january 2013 programmes


monday 7th january
6.30 pm “An Orthodox Christmas” – a musical presentation of Christmas Sacred Music of the orthodox churches with commentary by Robinson 

tuesday 8th january
6.30 pm The Foundations of Western Civilization – a video presentation  

Lecture 27- The Emergence of the Catholic Church  

Lecture 28 - Christian Culture in Late Antiquity 


thursday 10 january 2 to 6 pm and
friday 11th january  2 to 6 pm and performance at 7 pm 

“Page to Stage” – a creative writing workshop for solo performances  conducted by Sahil Farooqi

saturday 12th january
6.30 pm “ Hindustani classical & Devotional Music”  a concert by Sawani Mudgal                                                                                                

saturday 19th january
6.30 pm “Not Just a Book Launch”   Carnatic music and readings from The Temples of South India a book by Indira Menon. Introduction by Reena Nanda


monday 21st january
6.30 pm The Foundations of Western Civilization – a video presentation

Lecture 29 - Muhammad and Islam

Lecture 30- The Birth of Byzantium


monday 7th january

6.30 pm “An Orthodox Christmas” – a musical presentation of Christmas Sacred Music of the orthodox churches with commentary by Robinson  

For people across cultures, festivals are an important aspect of connecting with their roots and also with themselves. Christmas as we traditionally know is celebrated on the 25th of December across the world or so we think. 

In the modern era the first casualty of tradition has been the bazaar aspects of almost all festivals around the world. Traditional Christmas has been replaced by commerce. Hence it is interesting to know that there are large groups of people and countries in the world who celebrate their Christmas in January.

Until the sixteenth century, the civil calendar in use the world over was the Julian calendar, introduced by Julius Caesar in the year 46 B.C. Pope Gregory XIII of Rome, a student of astrology, dates and feasts noticed that the Julian calendar was marginally wrong and introduced the Gregorian calendar, still in use today and fixed 25 December as the date of the celebration of the Lord's nativity. However the Eastern Orthodox Churches continue to use the Julian and Coptic calendars which has 7th January as the date of Christmas (this will change to 8th January after the year 2100 AD.)

This presentation will focus on the music and historical tradition of the Orthodox church which is known under different denominations, the Ethiopian Orthodox Tewahedo church, the Coptic Orthodox church and the Orthodox churches of Russia, Belarus, Ukraine, Moldova, Georgia, Romania, Serbia, Montenegro, Macedonia, Bulgaria, Greece, and Cyprus. 

 The musical presentation will look at various unique customs and food which are an integral part of the celebration.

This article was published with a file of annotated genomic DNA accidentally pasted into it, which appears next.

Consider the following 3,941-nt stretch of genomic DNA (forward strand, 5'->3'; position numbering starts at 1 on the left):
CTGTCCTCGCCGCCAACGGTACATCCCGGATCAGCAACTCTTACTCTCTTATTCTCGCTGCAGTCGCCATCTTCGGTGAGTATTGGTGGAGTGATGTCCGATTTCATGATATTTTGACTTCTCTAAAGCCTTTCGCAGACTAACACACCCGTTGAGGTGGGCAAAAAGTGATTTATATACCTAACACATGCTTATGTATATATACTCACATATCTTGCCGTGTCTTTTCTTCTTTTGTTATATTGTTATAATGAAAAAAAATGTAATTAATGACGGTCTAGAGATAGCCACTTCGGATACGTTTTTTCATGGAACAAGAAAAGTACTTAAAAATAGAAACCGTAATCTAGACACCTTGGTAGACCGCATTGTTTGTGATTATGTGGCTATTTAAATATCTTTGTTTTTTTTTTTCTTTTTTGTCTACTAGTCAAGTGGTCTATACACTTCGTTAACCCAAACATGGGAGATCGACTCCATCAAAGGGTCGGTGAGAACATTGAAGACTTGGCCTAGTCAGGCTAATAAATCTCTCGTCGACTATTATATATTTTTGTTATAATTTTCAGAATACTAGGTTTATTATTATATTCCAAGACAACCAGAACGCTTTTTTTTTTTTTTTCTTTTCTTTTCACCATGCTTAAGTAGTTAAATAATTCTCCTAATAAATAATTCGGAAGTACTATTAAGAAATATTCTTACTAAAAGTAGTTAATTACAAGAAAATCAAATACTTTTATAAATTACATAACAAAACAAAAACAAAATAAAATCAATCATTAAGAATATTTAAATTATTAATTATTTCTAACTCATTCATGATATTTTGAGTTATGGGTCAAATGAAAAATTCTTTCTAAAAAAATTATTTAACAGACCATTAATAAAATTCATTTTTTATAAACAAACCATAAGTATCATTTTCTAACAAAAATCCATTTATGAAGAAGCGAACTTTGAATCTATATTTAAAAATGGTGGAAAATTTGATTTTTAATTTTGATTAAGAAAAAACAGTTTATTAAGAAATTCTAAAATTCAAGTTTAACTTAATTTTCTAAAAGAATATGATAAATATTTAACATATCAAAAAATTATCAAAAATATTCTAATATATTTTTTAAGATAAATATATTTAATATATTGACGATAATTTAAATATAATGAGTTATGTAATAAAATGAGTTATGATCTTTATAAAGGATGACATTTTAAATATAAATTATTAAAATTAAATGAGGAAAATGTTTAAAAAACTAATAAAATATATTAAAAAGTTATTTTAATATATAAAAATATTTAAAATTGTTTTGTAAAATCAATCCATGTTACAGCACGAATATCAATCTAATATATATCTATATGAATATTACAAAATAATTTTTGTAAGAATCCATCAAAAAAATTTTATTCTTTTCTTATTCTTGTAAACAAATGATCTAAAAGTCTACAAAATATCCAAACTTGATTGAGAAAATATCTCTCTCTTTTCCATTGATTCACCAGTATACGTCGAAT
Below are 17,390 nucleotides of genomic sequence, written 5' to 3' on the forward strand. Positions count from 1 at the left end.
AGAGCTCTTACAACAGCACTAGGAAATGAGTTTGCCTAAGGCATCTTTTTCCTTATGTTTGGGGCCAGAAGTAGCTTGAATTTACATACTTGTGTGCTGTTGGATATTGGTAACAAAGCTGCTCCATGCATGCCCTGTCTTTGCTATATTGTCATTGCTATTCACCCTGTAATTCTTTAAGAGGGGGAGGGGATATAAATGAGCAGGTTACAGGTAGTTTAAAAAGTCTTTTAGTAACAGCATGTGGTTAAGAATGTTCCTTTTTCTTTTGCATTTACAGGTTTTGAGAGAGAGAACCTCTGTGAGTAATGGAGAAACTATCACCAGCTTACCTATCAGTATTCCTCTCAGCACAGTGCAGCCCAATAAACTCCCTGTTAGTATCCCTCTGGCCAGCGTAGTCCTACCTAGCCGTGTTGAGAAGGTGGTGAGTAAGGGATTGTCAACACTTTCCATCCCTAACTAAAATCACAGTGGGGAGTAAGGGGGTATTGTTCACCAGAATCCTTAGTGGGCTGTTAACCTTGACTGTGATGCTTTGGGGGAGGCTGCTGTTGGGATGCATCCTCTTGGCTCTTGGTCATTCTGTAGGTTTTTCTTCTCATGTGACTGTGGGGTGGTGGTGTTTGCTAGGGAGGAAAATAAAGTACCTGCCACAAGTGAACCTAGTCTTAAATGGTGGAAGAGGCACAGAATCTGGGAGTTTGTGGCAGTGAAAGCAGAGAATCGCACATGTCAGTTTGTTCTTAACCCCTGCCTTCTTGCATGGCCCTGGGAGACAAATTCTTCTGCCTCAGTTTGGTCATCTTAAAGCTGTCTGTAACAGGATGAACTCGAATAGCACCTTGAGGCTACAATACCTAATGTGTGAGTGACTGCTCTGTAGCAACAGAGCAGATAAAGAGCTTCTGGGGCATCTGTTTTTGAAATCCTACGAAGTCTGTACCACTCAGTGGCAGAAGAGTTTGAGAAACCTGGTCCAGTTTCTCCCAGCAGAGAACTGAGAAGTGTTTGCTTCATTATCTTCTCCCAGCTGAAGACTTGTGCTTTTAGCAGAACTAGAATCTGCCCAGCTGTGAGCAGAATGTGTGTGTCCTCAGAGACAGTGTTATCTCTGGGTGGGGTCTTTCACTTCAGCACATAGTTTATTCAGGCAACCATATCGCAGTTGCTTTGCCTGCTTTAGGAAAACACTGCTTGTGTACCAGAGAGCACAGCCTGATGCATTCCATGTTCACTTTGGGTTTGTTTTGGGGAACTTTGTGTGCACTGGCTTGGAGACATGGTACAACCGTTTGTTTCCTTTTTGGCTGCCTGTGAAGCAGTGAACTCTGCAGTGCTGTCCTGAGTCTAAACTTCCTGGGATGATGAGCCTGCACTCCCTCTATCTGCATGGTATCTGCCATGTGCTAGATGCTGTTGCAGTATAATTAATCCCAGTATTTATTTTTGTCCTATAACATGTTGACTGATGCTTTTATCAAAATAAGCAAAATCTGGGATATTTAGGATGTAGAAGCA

Robinson is an alumnus of St. Stephen's college, Delhi, a Theologian, Meditation Practitioner and a Poet. He has an advanced certificate from Soon Bible Studies and papers on comparative religion. He is currently researching on the mystical and meditative aspects in various religious traditions. His book ‘Christianity; An Indian Theological Perspective’ awaits publication. He has a   published poetry collection. Reminiscences: The Poetry of Communion. Robinson also conducts walks on specific themes in Delhi like the old city Mehrauli, the Churches and Dargahs of Delhi.


The Foundations of Western Civilization – an education in 24 evenings.  An Attic video presentation from The Great Courses taught by Prof. Thomas Noble, University of Notre Dame.

You can discover the essential nature, evolution, and perceptions of Western civilization from its humble beginnings in the great river valleys of Iraq and Egypt to the dawn of the modern world.


tuesday 8th january
6.30 pm The Foundations of Western Civilization – a video presentation 

Lecture 27- The Emergence of the Catholic Church 

lecture 27 The key question is how did the primitive Christian communities grow into the Roman Catholic Church? Nero had made Christians into scapegoats, Domitian outlawed Christianity, Emperor Decius undertook the 1st systemic persecution of Christians, Diocletian attacked clergy, burnt books and encouraged denunciations. 

These efforts failed and Constantine began the close association between the Emperors and the Church. He not only granted Christianity legal toleration in the empire but also saw to the building of St. Peters and St. Paul’s basilicas in Rome. 

By the end of the 5th century Christianity had an empire wide organization, a well defined legal status and a definitive body of authoritative writings.